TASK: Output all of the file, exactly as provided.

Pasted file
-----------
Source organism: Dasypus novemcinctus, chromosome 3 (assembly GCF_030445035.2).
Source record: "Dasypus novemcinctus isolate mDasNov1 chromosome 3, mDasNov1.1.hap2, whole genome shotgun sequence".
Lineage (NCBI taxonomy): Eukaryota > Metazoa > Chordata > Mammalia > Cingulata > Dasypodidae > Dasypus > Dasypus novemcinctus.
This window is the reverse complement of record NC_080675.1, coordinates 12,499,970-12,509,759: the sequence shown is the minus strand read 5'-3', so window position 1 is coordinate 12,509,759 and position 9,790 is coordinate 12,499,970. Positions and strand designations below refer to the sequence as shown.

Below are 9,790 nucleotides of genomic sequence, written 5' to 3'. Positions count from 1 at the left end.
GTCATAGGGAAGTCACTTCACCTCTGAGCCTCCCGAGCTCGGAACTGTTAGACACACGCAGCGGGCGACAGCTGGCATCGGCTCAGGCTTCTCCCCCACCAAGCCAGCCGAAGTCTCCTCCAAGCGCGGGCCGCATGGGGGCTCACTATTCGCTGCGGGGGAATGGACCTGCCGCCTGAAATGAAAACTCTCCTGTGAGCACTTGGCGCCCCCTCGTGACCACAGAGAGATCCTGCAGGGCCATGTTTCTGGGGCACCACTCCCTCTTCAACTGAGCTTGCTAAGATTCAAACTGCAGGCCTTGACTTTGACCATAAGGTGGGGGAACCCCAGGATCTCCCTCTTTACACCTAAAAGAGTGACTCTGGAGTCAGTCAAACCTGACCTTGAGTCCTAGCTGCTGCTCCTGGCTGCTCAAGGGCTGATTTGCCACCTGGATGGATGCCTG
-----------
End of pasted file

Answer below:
Source organism: Dasypus novemcinctus, chromosome 3 (assembly GCF_030445035.2).
Source record: "Dasypus novemcinctus isolate mDasNov1 chromosome 3, mDasNov1.1.hap2, whole genome shotgun sequence".
Lineage (NCBI taxonomy): Eukaryota > Metazoa > Chordata > Mammalia > Cingulata > Dasypodidae > Dasypus > Dasypus novemcinctus.
This window is the reverse complement of record NC_080675.1, coordinates 12,499,970-12,509,759: the sequence shown is the minus strand read 5'-3', so window position 1 is coordinate 12,509,759 and position 9,790 is coordinate 12,499,970. Positions and strand designations below refer to the sequence as shown.

Below are 9,790 nucleotides of genomic sequence, written 5' to 3'. Positions count from 1 at the left end.
GTCATAGGGAAGTCACTTCACCTCTGAGCCTCCCGAGCTCGGAACTGTTAGACACACGCAGCGGGCGACAGCTGGCATCGGCTCAGGCTTCTCCCCCACCAAGCCAGCCGAAGTCTCCTCCAAGCGCGGGCCGCATGGGGGCTCACTATTCGCTGCGGGGGAATGGACCTGCCGCCTGAAATGAAAACTCTCCTGTGAGCACTTGGCGCCCCCTCGTGACCACAGAGAGATCCTGCAGGGCCATGTTTCTGGGGCACCACTCCCTCTTCAACTGAGCTTGCTAAGATTCAAACTGCAGGCCTTGACTTTGACCATAAGGTGGGGGAACCCCAGGATCTCCCTCTTTACACCTAAAAGAGTGACTCTGGAGTCAGTCAAACCTGACCTTGAGTCCTAGCTGCTGCTCCTGGCTGCTCAAGGGCTGATTTGCCACCTGGATGGATGCCTG